The day before, I also made sure to organize myself at home: drive for shopping, a bit of cleaning, and I got my manicure. That way, I was ready to take a few days' rest after a tough fight.
When I got home: a little snack (and yes, I was hungry!) and a nap! In the evening I was in good shape!
The next morning, I had my antibody injection, and there I could be sure of having muscle pain in the evening (doliprane + hot water bottle and it was managed quite well) and a good drop in energy during the 2 – 3 days that followed (rest).
And above all, with each chemo it was a countdown for everyone! More than 5,… 4…. 2… Finished!
2/ hospital: (e.g. contact with nurses / doc / caregivers):
I am lucky to have as a friend the Socio Beautician of the hospital. Sylviane was a comfort during my first day hospitalization for chemo. She reassured me and gave me very good advice, particularly on protecting your skin and nails during and after treatment.
I have good contact with the nurses. I sometimes feel like I'm a bit like their "baby fighter", I must be among the youngest... They always have a kind word, a smile... it's nice, I really don't mind it. go to the end.
3/ “parallel” medicine, if you have done it (what disciplines, what were their benefits):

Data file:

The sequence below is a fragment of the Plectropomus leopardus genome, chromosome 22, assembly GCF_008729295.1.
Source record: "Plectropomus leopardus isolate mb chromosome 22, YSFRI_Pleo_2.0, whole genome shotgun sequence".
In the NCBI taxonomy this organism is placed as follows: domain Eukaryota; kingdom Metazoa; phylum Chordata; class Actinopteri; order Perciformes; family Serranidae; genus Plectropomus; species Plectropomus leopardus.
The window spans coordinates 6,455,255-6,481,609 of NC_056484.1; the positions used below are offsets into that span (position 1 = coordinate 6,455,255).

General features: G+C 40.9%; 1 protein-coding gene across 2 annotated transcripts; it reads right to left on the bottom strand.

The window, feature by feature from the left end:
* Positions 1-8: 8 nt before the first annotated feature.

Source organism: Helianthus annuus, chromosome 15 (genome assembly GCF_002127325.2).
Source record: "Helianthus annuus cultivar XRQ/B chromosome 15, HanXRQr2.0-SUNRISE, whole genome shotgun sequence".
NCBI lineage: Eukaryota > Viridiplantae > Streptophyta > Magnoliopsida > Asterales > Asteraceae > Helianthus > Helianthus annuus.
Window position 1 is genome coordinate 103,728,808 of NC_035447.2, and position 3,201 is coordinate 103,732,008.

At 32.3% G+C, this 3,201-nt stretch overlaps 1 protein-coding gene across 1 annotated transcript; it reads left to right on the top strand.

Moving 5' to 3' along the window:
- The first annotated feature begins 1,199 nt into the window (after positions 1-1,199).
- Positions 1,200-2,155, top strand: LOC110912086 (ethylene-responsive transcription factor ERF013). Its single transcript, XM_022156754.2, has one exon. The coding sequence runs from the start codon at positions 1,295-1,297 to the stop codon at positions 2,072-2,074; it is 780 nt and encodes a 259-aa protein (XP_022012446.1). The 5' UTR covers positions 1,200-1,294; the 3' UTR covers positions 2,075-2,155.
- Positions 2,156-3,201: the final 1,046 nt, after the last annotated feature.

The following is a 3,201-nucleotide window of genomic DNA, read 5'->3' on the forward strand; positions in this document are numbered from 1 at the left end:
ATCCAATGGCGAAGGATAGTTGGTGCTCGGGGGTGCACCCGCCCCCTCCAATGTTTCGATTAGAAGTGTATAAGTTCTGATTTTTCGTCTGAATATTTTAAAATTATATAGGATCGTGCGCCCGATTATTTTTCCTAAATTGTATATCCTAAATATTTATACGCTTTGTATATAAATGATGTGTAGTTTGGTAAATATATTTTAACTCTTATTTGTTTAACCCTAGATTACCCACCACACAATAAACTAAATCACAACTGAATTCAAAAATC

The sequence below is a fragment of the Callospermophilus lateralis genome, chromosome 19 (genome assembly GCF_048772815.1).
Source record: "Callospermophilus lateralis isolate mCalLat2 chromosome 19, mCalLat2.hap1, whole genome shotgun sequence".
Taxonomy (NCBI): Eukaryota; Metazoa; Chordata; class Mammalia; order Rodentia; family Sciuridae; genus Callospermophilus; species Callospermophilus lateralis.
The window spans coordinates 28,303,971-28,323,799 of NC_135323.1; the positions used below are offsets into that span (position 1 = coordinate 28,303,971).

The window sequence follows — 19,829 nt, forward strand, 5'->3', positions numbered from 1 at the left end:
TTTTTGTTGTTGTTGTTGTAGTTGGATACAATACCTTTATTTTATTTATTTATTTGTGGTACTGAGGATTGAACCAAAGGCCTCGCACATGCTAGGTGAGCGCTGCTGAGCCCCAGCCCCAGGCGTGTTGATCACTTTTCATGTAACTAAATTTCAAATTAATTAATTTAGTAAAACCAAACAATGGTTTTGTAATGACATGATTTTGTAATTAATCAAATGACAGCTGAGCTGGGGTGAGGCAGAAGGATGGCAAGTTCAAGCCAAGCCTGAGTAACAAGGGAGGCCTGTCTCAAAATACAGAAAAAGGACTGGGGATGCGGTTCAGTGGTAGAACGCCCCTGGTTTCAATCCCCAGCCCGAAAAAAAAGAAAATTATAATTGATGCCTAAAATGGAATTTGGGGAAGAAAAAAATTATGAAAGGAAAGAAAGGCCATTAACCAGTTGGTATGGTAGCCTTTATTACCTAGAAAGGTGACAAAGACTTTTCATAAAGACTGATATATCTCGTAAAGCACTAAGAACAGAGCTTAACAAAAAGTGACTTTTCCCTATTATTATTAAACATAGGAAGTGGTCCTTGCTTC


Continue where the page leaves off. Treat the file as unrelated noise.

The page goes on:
I decided to take plants at the same time to strengthen my immune system.
Be careful, you have to talk about it with your oncologist so as not to create an interaction.
I did a course of RégulatProBio. Did it really have an impact? I can't tell you, but it's true that I tolerated chemo pretty well with very few side effects (no nausea, very little fatigue). I never lost my appetite… on the contrary! I haven't been sick all winter apart from a little cold at the very beginning.
What did you do to clear your mind/clear your head (before chemo, surgery & co)?
I have been off work since mid-November, but I am still in contact with my colleagues and my manager. Pearls with me!
They regularly come to have lunch at home during their lunch break. And then I always check my emails. It helps me keep my mind in my files and in the company.
Otherwise, I continue to lead the same life. I still see my friends, my family. With my husband, we make plans (it's very important to be able to plan! In any case it helps me a lot): trips, weekends, evenings...
And then I will be an aunt in a little over a month! It’s a real booster! What an effect this little one has on me! So excited to see her face!
What practical “well-being/beauty” tips can you advise us?
1/ beauty: your essential products (e.g.: creams, varnishes, scars, oils, etc.)
From the start, I got into the habit of hydrating my body with creams like Roche Posay or Avène. And from the start, I used Ecrinal strengthening mascara every evening on my eyelashes and eyebrows. I never lost my eyelashes, and only very slightly in my eyebrows.